September 28, 2005
It's time to take the pedal off the metal. Police want speeders to slow down, especially in construction zones. Deputy Steven Leathers is after speeders, and he means business.
"You're dealing with speeds of sixty to seventy miles an hour. Big car versus little guy, the car usually wins," Leathers said.
He uses a radar in construction zones every day. Things are especially dangerous when the roads are wet. And Deputy Leathers got one almost right away. Right after writing a speeding ticket, two calls come in to respond to crashes.
"We'll have a few in the construction zone that usually end up rear-enders, and especially on a day like this one, one will back up and cause another and another wreck." Leathers said.
He keeps an eye on all construction zones across Columbia County, like this one here on Fury's Ferry. He pulls over about thirty people each day, and speeding fines are doubled.
Fury's Ferry is the site of a terrible accident back in May. A construction worker was hit by a vehicle, and almost didn't make it. He escaped with his life, but lost his legs.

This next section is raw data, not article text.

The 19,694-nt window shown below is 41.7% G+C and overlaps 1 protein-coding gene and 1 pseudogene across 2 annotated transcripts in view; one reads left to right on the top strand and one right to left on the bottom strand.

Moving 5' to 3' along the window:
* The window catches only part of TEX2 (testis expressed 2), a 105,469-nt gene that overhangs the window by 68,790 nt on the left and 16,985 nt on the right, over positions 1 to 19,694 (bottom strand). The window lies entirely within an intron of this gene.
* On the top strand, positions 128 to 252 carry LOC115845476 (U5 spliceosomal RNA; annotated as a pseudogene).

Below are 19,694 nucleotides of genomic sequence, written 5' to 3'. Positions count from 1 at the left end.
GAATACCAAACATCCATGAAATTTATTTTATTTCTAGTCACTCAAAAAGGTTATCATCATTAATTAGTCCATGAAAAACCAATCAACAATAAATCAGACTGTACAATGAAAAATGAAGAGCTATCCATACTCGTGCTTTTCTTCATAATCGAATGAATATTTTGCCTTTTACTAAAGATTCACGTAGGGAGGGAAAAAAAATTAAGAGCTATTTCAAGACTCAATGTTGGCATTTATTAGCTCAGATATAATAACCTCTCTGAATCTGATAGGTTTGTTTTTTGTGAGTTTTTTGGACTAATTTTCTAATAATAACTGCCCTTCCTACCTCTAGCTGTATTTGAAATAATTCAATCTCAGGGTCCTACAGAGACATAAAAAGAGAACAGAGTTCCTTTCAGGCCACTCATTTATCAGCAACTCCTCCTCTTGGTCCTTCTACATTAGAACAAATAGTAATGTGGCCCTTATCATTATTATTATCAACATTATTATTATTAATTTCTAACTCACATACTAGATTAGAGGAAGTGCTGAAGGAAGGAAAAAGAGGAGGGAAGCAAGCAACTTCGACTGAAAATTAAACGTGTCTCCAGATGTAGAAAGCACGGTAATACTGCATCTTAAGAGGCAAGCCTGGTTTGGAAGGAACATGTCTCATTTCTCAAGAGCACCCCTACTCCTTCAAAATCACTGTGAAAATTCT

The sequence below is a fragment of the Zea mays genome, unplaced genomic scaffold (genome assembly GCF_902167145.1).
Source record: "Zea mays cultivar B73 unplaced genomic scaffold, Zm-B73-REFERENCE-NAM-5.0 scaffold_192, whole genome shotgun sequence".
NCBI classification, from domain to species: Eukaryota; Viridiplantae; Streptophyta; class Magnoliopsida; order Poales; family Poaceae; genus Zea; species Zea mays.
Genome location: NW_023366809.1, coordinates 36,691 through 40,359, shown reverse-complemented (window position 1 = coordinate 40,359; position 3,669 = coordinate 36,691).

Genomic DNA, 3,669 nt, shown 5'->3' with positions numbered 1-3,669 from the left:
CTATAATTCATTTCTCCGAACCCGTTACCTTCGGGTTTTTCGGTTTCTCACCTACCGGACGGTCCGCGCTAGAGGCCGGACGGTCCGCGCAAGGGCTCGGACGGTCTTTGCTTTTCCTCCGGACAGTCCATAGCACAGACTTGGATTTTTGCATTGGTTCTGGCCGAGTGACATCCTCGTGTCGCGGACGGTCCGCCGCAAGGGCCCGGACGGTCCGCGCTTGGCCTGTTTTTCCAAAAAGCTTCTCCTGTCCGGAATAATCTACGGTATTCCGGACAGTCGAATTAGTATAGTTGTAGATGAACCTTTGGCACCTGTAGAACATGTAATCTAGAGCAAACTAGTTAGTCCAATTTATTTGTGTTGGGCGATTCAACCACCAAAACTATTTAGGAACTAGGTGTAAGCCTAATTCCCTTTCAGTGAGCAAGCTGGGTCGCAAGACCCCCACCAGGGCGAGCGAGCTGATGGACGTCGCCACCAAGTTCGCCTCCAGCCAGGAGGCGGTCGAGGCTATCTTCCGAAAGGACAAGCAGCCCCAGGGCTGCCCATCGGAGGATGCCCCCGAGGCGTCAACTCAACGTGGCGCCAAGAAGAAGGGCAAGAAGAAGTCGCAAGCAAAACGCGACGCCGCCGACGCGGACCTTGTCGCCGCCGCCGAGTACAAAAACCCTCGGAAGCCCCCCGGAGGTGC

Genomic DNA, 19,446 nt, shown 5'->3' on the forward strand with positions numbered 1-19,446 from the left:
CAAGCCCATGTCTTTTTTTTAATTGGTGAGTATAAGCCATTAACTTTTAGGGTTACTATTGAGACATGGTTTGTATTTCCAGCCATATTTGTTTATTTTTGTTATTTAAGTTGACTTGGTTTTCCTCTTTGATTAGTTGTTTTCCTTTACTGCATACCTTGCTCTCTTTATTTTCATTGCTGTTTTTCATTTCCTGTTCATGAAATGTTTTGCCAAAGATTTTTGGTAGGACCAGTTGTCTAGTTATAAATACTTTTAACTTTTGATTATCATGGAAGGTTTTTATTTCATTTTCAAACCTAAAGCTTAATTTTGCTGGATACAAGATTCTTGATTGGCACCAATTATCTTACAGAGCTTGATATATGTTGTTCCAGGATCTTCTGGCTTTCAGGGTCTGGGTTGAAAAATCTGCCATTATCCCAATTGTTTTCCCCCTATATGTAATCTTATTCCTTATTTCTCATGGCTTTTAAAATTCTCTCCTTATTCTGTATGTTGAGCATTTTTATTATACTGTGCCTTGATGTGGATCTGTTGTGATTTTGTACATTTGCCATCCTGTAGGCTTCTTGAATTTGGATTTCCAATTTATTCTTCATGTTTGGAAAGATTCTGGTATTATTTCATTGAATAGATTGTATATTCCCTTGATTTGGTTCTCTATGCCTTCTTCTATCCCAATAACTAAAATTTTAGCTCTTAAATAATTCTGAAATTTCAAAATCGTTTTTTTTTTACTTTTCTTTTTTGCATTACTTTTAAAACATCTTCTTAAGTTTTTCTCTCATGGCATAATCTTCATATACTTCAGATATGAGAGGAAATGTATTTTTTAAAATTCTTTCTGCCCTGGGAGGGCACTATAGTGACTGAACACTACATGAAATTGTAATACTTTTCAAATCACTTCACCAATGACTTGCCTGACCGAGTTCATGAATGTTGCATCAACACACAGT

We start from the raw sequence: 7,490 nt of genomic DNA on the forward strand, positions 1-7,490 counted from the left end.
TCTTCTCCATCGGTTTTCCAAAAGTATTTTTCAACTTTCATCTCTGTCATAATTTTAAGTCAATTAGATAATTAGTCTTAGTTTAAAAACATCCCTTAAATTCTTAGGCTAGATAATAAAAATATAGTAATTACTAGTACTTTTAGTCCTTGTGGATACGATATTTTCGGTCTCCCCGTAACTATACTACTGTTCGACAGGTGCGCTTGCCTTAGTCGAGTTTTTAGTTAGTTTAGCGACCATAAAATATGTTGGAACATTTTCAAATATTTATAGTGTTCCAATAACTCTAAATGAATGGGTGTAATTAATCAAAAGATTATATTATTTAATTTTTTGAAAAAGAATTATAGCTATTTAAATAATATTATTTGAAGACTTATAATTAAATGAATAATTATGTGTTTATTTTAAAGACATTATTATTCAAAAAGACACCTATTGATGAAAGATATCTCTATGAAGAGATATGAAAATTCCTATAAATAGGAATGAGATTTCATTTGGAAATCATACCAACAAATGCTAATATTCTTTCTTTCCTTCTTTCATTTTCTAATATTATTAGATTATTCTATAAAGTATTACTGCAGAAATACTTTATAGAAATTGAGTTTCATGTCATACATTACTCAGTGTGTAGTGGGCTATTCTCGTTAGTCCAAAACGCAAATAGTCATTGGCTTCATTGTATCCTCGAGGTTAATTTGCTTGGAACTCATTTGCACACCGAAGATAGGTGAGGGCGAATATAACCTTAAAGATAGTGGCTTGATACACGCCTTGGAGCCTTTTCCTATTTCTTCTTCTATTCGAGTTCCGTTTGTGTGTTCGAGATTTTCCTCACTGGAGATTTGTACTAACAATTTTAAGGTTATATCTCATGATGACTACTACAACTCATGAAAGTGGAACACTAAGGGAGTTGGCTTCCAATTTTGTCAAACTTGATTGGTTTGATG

"At any time, they think they they can walk out into traffic with the understanding that vehicles are driving slower." Deputy Leathers said.
The construction zone on I-20 is sixty, but Deputy Leathers says the average speed is between seventy and eighty miles an hour.
And if you're going that fast, Deputy Leathers has a ticket for you. Columbia County officers wrote almost 580 tickets in the month of July, and around 75 of them were in construction zones. Aiken County issued 42, and Richmond County wrote around 100 in construction zones.
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